Aid agency Oxfam has reported that only 1.39 percent of five million Syrian refugees have been resettled by the world's wealthy nations. The report comes a day ahead of a key UN meeting on those fleeing Syria.
A UN-hosted conference in Geneva on Wednesday will see participating countries asked to pledge resettlement places for Syrian refugees currently residing outside of their home country.
Winnie Byanyima, executive director of Oxfam International, said: "Six years into this terrible crisis, more than 4.8 million Syrian people are now refugees in Turkey, Lebanon, Jordan and elsewhere in the region. The most vulnerable of them - women, children, the elderly - can't go back, but don't have the resources or support to live properly where they are. They need help moving forward to a better future."
Oxfam has called for rich countries to resettle or offer other forms of humanitarian admission to 10 percent of all registered refugees by the end of 2016, the equivalent of around 480,000 people. Collectively, rich nations have so far offered places to 129,966 people - and of those, only 67,000 have actually made it to their final destination since 2013. That's according to Oxfam's figures, which were taken from information drawn from publicly available sources, including the UN's human rights agency (UNHCR).
Oxfam says it uses the following definition of resettlement: An option whereby a third county (i.e. not the one the refugee has fled from, nor the country of first asylum or habitual residence) offers refugee status in its territory to an individual.
Wednesday's conference in Geneva will be opened by UN Secretary General Ban Ki-moon. It will aim to ensure "global responsibility sharing" for the Syria conflict, which has claimed more than 270,000 lives.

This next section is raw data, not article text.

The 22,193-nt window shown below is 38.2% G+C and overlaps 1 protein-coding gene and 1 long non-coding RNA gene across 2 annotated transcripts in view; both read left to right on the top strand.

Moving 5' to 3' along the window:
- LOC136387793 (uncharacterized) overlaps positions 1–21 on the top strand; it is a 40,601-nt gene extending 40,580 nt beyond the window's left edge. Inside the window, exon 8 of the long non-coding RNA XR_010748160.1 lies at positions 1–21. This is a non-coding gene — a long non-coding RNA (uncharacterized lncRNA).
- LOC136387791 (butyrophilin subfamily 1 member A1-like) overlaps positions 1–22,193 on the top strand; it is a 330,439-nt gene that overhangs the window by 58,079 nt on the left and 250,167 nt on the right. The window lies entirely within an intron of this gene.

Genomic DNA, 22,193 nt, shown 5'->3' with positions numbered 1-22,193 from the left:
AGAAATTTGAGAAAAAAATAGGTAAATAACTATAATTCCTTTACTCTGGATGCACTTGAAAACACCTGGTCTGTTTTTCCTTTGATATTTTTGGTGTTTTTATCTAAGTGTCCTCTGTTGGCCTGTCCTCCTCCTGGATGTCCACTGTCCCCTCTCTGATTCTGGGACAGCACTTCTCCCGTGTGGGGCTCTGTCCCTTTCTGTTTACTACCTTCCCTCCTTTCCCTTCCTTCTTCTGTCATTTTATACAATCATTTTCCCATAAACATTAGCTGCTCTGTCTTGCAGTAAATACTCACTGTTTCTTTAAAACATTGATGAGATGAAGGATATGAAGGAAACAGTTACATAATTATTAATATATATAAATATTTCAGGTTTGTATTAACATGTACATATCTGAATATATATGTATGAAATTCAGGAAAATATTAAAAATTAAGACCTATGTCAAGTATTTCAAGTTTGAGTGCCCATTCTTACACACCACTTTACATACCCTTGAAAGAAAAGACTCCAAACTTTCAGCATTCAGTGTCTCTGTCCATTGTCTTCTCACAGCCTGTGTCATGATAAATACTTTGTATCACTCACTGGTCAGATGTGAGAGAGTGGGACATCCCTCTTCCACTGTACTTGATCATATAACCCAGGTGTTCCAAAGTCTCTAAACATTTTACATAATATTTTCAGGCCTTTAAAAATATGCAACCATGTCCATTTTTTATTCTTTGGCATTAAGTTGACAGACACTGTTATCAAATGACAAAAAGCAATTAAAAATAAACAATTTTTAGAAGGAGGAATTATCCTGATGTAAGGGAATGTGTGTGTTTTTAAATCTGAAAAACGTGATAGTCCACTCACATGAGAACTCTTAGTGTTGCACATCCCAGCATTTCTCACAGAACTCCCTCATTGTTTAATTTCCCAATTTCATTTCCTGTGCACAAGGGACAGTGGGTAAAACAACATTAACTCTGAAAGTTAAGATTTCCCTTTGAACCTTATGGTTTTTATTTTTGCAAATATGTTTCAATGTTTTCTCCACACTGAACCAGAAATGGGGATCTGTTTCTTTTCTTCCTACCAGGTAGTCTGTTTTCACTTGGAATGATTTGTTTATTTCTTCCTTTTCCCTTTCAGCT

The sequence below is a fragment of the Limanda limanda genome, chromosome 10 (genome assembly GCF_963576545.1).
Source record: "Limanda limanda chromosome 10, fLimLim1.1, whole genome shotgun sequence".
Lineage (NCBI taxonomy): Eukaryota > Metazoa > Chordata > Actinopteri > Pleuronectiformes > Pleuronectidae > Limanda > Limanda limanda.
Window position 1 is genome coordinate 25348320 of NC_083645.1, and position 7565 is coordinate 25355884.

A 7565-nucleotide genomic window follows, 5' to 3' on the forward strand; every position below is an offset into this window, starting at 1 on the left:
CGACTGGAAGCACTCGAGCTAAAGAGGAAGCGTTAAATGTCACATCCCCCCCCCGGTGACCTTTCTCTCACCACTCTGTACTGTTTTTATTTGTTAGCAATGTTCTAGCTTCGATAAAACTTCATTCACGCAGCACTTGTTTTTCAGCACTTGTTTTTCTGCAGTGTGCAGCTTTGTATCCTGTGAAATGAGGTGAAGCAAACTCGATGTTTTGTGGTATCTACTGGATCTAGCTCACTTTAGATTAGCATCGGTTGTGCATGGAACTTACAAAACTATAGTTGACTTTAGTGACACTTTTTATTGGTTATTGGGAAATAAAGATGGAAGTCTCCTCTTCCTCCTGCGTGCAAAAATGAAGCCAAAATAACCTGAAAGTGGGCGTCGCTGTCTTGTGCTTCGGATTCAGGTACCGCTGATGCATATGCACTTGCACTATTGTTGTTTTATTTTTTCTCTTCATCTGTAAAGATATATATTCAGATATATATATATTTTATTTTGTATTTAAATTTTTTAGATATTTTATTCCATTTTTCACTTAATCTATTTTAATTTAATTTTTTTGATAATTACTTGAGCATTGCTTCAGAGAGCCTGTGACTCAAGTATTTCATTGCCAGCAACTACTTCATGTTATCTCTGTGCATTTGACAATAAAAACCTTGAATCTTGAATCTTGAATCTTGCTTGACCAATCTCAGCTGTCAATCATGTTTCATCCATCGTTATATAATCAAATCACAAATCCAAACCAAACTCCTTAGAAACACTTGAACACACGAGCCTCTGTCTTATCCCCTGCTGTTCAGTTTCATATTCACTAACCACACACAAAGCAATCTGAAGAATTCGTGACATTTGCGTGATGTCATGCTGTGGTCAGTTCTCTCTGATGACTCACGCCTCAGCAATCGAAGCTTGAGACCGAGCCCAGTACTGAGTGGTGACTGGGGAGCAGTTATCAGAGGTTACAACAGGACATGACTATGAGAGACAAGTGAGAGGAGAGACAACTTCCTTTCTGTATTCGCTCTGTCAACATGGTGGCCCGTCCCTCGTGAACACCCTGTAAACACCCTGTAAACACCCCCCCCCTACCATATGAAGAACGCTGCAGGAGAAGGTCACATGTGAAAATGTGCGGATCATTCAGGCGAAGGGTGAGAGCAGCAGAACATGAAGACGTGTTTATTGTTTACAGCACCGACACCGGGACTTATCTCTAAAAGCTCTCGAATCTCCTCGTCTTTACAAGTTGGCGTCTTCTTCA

"Countries with a strong economy, good services and developed infrastructure can immediately resettle 500,000 refugees between them - if they chose to," Oxfam's Byanyima said. To date only Canada, Germany and Norway have pledged more resettlement places than Oxfam's estimation of a "fair share" according to the size of the countries' respective economies. Australia, Finland, Iceland, Sweden and New Zealand have pledged more than half of their fair share, the organization estimates.
In Syria's neighbor, Lebanon, one in five inhabitants is a Syrian refugee. In Jordan, they constitute 10 percent of the population, and the fourth largest 'city' is a refugee camp.
"These countries have fragile economies and weak infrastructure. They can no longer shoulder this responsibility virtually alone. The Geneva meeting should result in urgent solutions, offering people safe and legal routes to a welcome in third countries," Byanyima said.
jm/gsw (AFP, EPD, Oxfam)